Milton Friedman said it best: “Unless the behavior of businessmen in some way or other approximated behavior consistent with the maximization of returns, it seems unlikely that they would remain in business for long. The process of ‘natural selection’ thus helps to validate the hypothesis [of return-maximization].”
The first thing Romer did was analyze every fourth down during the first quarter of every NFL game between 1998 and 2000. (He had help from a computer program.) Then, he figured out the fluctuating value of a first down at each point on the football field. After all, a first down was more valuable for a team if it occurred on an opponents two yard line than on their own twenty yard line. The next thing Romer calculated was the statistical likelihood of going for it on fourth down under various circumstances and actually getting a first down. He also calculated the probability of kicking a successful field goal from various spots on the field.
But if kicking a field goal or punting on fourth down is such a bad idea, then why do coaches always do it? To explain the consistently bad decisions of NFL coaches, Romer offered two different answers. The first is risk aversion. If coaches followed Romer’s strategy, they would fail about half the time they were within ten yards of the endzone. This means that instead of kicking an easy field goal and settling for three points, they would come away empty handed. Although that’s a winning strategy in the long-run, it’s hard to stomach. (As Daniel Kahneman notes, “Worst case scenarios overwhelm our probabilistic assessment, as the mere prospect of the worst case has so much more emotional oomph behind it.”) After a long drive down the field, fans expect some points. A coach that routinely disappointed the crowd would quickly get fired.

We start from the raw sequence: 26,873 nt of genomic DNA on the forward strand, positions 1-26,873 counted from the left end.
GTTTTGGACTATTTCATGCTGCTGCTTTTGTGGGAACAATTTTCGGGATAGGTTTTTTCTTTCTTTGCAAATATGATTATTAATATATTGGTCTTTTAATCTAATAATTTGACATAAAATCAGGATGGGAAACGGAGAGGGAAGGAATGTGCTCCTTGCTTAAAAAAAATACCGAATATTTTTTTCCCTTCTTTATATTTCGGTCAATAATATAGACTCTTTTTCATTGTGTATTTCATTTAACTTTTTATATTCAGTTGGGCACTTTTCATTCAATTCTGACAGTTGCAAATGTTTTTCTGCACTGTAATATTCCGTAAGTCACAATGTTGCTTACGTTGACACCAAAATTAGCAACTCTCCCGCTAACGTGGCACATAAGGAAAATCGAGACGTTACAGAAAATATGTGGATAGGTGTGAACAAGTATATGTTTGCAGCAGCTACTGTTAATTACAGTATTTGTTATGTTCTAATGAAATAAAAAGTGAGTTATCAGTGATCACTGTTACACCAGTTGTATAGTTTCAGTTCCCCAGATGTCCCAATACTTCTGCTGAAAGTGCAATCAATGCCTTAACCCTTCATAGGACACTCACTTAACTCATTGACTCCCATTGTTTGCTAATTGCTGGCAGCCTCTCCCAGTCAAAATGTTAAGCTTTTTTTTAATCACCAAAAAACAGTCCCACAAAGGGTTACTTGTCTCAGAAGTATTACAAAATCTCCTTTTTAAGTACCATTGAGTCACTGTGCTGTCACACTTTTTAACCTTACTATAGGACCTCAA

The second reason coaches stink at making decisions on fourth down is that they stink at statistics. As Romer politely writes, “Many skills are more important to running a successful football team than a command of mathematical and statistical tools…It may be that individuals involved want to make the decisions to maximize their teams’ chance of winning, but that they rely on experience and intuition rather than formal analysis.”
So how have coaches reacted to this data? In 2001, before Romer published his findings, the average team went for it on fourth down 15.1 times per season. During the 2010 season, the average NFL team went for it on fourth down…15.125 times. Perhaps 2011 will be the year coaches start to maximize profits. But I’m doubtful.
There are a few sad lessons here. For one thing, it appears that NFL teams don’t closely follow the behavioral economics literature, even when it directly involves the sport. But the lack of change in fourth down decision-making is also a depressing reminder that human biases are exceedingly hard to fix. When the game is on the line we default to our lazy hunches and instincts, even when the rational choice couldn’t be more clear.
Irrationality cannot be changed overnight even with strong evidence. Partly because it takes time to fix things and partly because it may not be aware of the hard fact (i.e., poor marketing). The most reliable way of change comes from a few early adopters. Cite this as evidence of merely pointing out biases and anomalies helps little.